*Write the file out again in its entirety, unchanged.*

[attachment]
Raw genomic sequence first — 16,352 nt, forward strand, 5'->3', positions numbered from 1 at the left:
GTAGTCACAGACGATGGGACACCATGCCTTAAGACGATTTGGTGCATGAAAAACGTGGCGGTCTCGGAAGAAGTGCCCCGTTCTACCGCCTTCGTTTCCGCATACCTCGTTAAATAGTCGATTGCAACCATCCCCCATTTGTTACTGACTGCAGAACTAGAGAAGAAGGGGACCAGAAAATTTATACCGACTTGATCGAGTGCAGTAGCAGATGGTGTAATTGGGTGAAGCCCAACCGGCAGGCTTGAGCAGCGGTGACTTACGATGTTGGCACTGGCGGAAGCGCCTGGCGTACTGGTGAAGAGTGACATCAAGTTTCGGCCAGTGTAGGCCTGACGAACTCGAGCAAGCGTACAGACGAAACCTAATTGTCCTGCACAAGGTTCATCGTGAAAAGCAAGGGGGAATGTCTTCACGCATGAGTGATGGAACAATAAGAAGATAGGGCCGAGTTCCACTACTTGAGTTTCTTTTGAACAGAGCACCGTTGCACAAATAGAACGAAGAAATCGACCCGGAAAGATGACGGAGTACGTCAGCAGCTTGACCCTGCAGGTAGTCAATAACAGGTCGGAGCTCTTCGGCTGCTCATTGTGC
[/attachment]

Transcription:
Raw genomic sequence first — 16,352 nt, forward strand, 5'->3', positions numbered from 1 at the left:
GTAGTCACAGACGATGGGACACCATGCCTTAAGACGATTTGGTGCATGAAAAACGTGGCGGTCTCGGAAGAAGTGCCCCGTTCTACCGCCTTCGTTTCCGCATACCTCGTTAAATAGTCGATTGCAACCATCCCCCATTTGTTACTGACTGCAGAACTAGAGAAGAAGGGGACCAGAAAATTTATACCGACTTGATCGAGTGCAGTAGCAGATGGTGTAATTGGGTGAAGCCCAACCGGCAGGCTTGAGCAGCGGTGACTTACGATGTTGGCACTGGCGGAAGCGCCTGGCGTACTGGTGAAGAGTGACATCAAGTTTCGGCCAGTGTAGGCCTGACGAACTCGAGCAAGCGTACAGACGAAACCTAATTGTCCTGCACAAGGTTCATCGTGAAAAGCAAGGGGGAATGTCTTCACGCATGAGTGATGGAACAATAAGAAGATAGGGCCGAGTTCCACTACTTGAGTTTCTTTTGAACAGAGCACCGTTGCACAAATAGAACGAAGAAATCGACCCGGAAAGATGACGGAGTACGTCAGCAGCTTGACCCTGCAGGTAGTCAATAACAGGTCGGAGCTCTTCGGCTGCTCATTGTGC